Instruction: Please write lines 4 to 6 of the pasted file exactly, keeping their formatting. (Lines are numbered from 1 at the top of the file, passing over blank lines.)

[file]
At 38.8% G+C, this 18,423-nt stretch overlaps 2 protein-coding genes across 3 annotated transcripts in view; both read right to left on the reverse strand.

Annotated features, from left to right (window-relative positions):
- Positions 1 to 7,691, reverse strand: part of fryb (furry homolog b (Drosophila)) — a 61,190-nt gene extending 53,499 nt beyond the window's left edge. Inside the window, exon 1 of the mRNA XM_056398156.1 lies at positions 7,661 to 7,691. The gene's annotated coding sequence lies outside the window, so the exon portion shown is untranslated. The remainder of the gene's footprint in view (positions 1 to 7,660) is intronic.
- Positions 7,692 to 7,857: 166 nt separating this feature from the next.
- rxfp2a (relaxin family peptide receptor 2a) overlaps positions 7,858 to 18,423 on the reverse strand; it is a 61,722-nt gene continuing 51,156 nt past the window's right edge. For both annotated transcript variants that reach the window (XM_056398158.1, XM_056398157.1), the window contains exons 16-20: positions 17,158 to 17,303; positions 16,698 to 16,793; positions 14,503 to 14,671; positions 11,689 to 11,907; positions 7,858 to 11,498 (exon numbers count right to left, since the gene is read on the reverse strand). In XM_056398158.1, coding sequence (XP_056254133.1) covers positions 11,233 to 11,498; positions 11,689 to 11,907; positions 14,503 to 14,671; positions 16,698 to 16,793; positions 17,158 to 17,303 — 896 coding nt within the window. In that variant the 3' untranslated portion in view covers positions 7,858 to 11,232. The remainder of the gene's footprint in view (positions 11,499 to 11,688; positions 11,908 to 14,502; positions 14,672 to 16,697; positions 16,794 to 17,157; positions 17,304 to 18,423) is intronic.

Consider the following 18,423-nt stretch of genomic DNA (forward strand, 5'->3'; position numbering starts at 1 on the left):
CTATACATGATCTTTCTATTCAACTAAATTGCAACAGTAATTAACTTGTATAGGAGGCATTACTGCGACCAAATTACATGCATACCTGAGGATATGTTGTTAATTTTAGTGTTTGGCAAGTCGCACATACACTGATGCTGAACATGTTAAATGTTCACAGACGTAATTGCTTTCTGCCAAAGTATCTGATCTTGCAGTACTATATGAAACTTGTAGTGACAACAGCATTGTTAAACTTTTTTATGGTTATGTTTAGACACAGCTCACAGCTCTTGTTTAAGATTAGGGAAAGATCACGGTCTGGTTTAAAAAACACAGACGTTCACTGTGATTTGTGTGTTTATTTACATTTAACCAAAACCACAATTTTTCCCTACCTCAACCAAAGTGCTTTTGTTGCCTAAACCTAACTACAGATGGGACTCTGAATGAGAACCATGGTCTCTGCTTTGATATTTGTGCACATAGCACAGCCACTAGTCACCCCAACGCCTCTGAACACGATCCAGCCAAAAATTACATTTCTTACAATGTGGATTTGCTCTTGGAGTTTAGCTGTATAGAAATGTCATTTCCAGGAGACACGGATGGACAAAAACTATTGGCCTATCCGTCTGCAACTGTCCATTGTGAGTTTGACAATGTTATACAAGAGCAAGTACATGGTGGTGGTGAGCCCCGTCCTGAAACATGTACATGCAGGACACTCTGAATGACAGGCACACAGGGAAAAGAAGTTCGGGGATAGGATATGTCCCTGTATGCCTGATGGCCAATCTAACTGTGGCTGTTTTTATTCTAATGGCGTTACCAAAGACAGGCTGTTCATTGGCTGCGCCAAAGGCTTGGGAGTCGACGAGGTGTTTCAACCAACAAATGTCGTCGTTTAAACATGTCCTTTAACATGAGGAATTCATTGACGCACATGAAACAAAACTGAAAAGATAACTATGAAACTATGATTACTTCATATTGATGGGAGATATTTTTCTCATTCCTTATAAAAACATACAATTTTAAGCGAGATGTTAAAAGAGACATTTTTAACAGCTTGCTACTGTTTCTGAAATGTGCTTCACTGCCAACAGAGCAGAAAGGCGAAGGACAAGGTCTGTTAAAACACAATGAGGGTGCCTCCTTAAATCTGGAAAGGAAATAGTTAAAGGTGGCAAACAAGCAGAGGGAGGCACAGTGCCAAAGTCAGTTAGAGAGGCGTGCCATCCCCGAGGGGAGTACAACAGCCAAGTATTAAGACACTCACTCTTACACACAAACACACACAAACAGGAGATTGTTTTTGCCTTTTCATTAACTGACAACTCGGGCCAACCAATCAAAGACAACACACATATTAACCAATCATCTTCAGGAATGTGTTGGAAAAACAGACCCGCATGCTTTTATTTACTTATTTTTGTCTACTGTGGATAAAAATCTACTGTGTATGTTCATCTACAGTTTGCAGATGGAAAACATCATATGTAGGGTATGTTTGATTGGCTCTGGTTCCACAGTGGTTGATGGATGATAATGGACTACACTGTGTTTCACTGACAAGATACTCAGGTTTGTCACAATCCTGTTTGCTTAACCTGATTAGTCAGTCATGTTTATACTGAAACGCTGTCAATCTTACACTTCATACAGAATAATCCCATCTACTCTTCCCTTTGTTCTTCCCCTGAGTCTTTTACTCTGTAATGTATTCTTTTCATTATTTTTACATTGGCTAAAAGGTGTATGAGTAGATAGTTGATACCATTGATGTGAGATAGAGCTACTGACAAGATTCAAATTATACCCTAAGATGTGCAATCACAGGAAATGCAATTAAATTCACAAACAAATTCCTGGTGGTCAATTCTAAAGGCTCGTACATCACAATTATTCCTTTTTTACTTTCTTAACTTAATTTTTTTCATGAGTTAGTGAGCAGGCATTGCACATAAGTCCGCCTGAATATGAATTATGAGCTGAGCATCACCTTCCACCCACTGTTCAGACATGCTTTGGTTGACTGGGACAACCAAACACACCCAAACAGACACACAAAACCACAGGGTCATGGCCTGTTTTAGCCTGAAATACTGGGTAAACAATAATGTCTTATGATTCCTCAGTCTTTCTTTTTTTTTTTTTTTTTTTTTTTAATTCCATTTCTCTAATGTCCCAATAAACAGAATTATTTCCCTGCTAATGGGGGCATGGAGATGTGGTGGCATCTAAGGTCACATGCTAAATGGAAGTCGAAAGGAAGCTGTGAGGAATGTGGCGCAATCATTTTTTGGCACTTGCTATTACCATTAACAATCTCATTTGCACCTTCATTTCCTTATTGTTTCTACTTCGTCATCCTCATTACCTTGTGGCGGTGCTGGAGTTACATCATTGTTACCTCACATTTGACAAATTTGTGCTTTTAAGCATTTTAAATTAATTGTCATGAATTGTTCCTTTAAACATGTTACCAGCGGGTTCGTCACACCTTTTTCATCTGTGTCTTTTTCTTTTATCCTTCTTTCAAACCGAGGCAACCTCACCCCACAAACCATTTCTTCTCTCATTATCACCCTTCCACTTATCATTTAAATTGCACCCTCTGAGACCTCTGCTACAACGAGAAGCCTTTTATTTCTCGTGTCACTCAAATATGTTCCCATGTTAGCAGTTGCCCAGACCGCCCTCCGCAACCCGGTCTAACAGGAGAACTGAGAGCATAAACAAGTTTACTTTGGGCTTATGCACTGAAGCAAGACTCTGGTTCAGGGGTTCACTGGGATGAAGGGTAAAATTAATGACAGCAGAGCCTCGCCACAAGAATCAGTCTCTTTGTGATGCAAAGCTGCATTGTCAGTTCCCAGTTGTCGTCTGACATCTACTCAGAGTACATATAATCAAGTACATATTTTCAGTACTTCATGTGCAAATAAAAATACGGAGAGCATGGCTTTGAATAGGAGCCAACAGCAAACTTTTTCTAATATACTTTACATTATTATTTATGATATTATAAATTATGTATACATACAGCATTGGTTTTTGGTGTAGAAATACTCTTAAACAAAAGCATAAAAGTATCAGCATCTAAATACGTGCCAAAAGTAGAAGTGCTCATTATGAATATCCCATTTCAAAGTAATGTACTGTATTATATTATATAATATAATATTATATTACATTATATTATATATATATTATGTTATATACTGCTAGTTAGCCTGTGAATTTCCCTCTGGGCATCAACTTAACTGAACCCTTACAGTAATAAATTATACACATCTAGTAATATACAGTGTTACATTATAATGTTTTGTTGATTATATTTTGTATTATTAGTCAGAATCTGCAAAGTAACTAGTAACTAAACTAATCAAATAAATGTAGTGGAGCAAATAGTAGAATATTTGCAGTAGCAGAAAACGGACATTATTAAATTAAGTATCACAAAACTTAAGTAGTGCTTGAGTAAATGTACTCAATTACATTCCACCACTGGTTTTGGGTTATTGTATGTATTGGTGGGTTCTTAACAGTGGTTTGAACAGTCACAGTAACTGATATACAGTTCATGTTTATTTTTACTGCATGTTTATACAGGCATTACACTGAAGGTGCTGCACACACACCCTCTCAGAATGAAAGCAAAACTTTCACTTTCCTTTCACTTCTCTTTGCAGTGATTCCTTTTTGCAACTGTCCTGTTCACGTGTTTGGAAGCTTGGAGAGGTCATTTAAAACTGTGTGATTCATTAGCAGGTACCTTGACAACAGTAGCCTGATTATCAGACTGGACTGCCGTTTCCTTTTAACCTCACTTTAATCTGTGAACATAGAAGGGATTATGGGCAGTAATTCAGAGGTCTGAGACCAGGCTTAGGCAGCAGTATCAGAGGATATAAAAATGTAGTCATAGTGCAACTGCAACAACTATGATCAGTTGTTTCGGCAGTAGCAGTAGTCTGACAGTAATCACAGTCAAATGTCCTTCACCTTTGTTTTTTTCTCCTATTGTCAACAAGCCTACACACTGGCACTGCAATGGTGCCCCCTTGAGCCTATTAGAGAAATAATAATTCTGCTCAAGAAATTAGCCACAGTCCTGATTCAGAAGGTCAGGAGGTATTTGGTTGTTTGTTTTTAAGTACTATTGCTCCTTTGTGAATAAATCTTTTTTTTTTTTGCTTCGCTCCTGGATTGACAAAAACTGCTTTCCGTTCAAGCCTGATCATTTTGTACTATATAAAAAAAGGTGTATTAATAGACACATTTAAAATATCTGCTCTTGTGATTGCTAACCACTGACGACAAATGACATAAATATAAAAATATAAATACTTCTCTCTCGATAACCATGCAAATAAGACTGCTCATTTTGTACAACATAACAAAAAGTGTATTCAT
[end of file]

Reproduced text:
- Positions 7,692 to 7,857: 166 nt separating this feature from the next.
- rxfp2a (relaxin family peptide receptor 2a) overlaps positions 7,858 to 18,423 on the reverse strand; it is a 61,722-nt gene continuing 51,156 nt past the window's right edge. For both annotated transcript variants that reach the window (XM_056398158.1, XM_056398157.1), the window contains exons 16-20: positions 17,158 to 17,303; positions 16,698 to 16,793; positions 14,503 to 14,671; positions 11,689 to 11,907; positions 7,858 to 11,498 (exon numbers count right to left, since the gene is read on the reverse strand). In XM_056398158.1, coding sequence (XP_056254133.1) covers positions 11,233 to 11,498; positions 11,689 to 11,907; positions 14,503 to 14,671; positions 16,698 to 16,793; positions 17,158 to 17,303 — 896 coding nt within the window. In that variant the 3' untranslated portion in view covers positions 7,858 to 11,232. The remainder of the gene's footprint in view (positions 11,499 to 11,688; positions 11,908 to 14,502; positions 14,672 to 16,697; positions 16,794 to 17,157; positions 17,304 to 18,423) is intronic.

Consider the following 18,423-nt stretch of genomic DNA (forward strand, 5'->3'; position numbering starts at 1 on the left):